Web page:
I have always enjoyed a good fight when it is an issue that I believe in. I threw myself into the Clone Wars, for instance, because I thought the cloners made better, and much more exciting, Macs than did Apple. I also thought they were much quicker to market with their products. Couple that to the David/Goliath themes that were so easy to find, and I was hooked and ready to enter the fray with both arms swinging. Note too the futility of that fight, but that is a subject for another column at another time.
Another "cause" that I was a believer in at one time is the idea of running the Mac on Intel hardware. I think this would have been a good idea for Apple, especially in the early 90's when they basically had it (the Star Trek project) done according to the excellent book "Apple Confidential" by Owen Linzmayer. That effort was scrapped by Apple after the remarkable team of people working on it had basically completed the project. It still blows my mind what they were able to do with the time and resources they had. Read the book if you are not familiar with the story as it is one that highlights the best and worst that Apple had to offer at that time. I think that Apple would have been in a good position to fight off the newly emerging Windows platform at that time had they come to market with the technology. They may or may not have had to make a transition to being a software-only company (that would be a great project for a computer modeling thesis or two to spend a few years working on), but we will most likely never know.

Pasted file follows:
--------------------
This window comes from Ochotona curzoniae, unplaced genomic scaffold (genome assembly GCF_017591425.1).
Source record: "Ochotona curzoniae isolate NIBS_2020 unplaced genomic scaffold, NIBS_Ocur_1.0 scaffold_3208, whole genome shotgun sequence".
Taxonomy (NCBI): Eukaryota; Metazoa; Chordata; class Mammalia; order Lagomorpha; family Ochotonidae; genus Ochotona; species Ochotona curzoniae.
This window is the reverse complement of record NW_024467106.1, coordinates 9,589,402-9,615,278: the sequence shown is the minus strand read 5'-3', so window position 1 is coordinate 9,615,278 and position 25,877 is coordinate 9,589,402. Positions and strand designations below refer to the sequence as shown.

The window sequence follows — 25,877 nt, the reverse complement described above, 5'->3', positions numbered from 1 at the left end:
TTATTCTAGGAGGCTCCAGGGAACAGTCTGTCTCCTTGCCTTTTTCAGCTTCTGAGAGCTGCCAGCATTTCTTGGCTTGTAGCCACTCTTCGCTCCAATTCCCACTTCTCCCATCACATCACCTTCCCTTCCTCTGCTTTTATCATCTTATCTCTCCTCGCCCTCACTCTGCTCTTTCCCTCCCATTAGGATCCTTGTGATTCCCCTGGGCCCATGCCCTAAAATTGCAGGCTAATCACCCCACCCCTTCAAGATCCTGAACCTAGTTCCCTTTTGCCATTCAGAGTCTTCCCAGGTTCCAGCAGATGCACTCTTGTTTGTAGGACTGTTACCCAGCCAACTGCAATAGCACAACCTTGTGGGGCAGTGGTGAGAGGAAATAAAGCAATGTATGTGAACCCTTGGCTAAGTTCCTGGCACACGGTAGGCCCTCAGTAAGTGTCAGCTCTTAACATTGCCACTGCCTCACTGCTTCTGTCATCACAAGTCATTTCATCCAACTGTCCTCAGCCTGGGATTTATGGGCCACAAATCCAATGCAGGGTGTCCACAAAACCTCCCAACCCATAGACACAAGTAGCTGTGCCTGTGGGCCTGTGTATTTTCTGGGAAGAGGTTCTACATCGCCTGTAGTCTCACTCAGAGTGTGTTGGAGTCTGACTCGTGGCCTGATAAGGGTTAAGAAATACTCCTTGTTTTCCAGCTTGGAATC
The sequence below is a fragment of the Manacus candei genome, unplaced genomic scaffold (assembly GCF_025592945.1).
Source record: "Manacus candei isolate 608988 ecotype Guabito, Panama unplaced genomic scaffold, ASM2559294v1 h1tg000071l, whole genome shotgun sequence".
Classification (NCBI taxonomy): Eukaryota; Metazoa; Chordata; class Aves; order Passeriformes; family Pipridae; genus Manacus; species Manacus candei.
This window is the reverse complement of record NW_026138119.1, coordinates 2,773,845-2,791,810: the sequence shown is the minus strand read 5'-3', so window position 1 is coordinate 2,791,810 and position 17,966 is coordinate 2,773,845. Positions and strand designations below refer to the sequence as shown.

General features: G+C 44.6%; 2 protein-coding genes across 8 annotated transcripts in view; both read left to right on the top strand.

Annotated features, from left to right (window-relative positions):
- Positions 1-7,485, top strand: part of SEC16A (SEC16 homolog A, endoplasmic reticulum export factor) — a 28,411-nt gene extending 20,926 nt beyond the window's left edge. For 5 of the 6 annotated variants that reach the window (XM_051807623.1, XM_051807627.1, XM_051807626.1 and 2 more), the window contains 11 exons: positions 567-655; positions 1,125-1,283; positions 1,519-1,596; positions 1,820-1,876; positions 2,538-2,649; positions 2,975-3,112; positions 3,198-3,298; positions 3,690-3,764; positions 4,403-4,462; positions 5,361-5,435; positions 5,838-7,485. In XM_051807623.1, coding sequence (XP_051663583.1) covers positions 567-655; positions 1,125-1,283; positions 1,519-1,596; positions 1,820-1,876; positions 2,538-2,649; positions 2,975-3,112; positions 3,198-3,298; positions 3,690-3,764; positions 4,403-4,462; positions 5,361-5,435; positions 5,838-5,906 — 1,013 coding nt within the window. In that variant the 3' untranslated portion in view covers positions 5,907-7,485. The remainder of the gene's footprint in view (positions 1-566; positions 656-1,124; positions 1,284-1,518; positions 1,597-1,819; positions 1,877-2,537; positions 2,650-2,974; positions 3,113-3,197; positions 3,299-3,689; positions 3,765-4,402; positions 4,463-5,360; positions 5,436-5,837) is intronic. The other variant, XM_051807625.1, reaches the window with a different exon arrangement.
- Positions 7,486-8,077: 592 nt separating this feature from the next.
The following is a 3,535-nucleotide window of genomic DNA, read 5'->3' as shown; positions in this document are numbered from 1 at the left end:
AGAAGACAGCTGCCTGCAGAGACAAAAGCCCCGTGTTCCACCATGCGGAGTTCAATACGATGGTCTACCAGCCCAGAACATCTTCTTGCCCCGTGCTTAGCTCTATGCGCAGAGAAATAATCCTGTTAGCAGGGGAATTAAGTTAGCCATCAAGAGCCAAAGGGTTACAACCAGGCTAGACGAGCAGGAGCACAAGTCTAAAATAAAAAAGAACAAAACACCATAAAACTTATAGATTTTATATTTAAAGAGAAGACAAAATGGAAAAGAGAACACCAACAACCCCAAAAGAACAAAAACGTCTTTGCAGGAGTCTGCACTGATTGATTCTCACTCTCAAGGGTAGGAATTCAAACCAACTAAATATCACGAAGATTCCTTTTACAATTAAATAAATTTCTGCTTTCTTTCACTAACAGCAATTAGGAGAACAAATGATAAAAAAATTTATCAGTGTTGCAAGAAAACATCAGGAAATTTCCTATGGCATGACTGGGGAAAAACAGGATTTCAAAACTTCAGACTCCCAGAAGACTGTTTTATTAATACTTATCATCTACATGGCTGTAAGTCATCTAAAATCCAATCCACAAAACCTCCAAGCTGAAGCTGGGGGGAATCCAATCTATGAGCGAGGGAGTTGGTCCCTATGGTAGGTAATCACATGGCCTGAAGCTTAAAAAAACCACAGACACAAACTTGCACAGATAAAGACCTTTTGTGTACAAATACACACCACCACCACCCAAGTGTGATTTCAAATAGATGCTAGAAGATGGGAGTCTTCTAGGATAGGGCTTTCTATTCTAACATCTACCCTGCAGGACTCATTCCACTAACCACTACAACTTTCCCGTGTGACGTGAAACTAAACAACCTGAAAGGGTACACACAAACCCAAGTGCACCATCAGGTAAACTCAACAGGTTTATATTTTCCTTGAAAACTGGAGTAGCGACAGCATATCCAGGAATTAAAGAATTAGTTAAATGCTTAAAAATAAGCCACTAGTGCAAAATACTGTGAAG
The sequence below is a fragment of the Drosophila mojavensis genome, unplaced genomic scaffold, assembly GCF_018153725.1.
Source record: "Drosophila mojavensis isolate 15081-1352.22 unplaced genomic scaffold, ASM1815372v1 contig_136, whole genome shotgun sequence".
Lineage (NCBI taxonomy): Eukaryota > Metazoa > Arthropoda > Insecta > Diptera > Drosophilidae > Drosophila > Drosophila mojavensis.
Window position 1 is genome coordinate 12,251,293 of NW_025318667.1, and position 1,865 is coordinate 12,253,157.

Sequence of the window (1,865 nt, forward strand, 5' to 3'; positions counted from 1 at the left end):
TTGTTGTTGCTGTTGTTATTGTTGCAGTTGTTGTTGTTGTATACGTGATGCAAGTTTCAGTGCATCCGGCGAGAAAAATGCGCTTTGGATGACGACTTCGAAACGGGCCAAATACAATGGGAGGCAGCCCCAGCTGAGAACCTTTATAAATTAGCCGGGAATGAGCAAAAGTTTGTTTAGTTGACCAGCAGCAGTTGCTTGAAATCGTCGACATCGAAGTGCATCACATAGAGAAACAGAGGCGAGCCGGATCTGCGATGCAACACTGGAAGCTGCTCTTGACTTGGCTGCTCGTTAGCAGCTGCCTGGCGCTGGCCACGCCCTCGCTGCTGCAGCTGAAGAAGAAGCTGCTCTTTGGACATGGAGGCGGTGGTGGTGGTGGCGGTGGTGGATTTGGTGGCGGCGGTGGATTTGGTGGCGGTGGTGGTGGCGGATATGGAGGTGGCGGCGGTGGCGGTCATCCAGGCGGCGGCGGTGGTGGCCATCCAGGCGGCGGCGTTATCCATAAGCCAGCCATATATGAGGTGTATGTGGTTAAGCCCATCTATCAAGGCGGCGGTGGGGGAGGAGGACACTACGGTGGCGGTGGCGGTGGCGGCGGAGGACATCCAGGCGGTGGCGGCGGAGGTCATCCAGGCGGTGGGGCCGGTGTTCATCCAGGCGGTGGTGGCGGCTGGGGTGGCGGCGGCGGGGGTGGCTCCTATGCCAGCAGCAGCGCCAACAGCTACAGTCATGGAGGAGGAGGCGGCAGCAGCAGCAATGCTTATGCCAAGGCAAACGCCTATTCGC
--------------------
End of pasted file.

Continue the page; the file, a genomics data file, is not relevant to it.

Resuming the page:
Today there is a new call for Apple to head down a similar path and move OS X over to Intel hardware. The argument goes that as a derivative of Unix, it shouldn't be that big a deal and besides they could sell a gillion copies of OS X to the hordes of dissatisfied Windows users. I shan't debate the technical issues involved with such a port, but I do want to delve into an aspect of this that I think has largely been overlooked.
Right off the top, let me make it clear that I am positive this will never happen. There is a tiny doubt that cast a shadow of doubt on my feelings of righteousness on this, but I will address that in a bit.